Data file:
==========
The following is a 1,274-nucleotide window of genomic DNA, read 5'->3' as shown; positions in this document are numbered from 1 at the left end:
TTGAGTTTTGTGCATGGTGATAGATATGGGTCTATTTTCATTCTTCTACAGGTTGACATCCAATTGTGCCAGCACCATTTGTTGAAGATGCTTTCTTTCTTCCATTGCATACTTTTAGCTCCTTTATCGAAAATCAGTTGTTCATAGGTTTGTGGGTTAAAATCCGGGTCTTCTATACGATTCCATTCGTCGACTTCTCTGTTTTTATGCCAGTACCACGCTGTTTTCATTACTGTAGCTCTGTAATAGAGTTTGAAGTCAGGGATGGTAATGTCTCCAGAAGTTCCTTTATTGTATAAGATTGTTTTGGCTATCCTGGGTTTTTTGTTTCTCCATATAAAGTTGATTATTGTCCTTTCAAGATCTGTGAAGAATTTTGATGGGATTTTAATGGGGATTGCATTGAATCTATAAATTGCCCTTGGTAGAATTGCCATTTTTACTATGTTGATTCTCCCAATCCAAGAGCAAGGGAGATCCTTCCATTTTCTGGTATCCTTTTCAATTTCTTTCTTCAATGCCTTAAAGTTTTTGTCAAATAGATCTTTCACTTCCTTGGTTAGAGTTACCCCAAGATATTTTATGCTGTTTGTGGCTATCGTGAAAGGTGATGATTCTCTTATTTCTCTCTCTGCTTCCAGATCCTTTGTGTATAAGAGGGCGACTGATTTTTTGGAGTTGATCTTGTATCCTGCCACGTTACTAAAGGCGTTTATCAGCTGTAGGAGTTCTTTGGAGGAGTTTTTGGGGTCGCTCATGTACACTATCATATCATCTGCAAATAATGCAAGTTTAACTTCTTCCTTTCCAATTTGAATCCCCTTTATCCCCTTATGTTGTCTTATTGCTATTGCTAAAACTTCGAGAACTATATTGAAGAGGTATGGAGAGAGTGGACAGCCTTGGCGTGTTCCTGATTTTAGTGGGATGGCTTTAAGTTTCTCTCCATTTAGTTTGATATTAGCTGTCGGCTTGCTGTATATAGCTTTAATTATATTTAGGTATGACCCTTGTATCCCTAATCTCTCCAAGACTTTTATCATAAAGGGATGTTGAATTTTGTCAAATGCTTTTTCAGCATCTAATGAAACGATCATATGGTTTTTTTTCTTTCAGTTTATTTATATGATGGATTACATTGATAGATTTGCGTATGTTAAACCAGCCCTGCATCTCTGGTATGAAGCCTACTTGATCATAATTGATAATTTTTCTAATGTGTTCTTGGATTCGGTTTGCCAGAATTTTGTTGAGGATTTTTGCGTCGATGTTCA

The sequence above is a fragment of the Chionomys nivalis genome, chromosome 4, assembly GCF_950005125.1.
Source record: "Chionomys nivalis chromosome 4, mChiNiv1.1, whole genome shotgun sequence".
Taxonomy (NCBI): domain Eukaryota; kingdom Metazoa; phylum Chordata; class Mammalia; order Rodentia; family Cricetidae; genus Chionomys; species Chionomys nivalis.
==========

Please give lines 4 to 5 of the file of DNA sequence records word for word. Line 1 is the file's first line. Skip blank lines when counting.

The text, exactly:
Source record: "Chionomys nivalis chromosome 4, mChiNiv1.1, whole genome shotgun sequence".
Taxonomy (NCBI): domain Eukaryota; kingdom Metazoa; phylum Chordata; class Mammalia; order Rodentia; family Cricetidae; genus Chionomys; species Chionomys nivalis.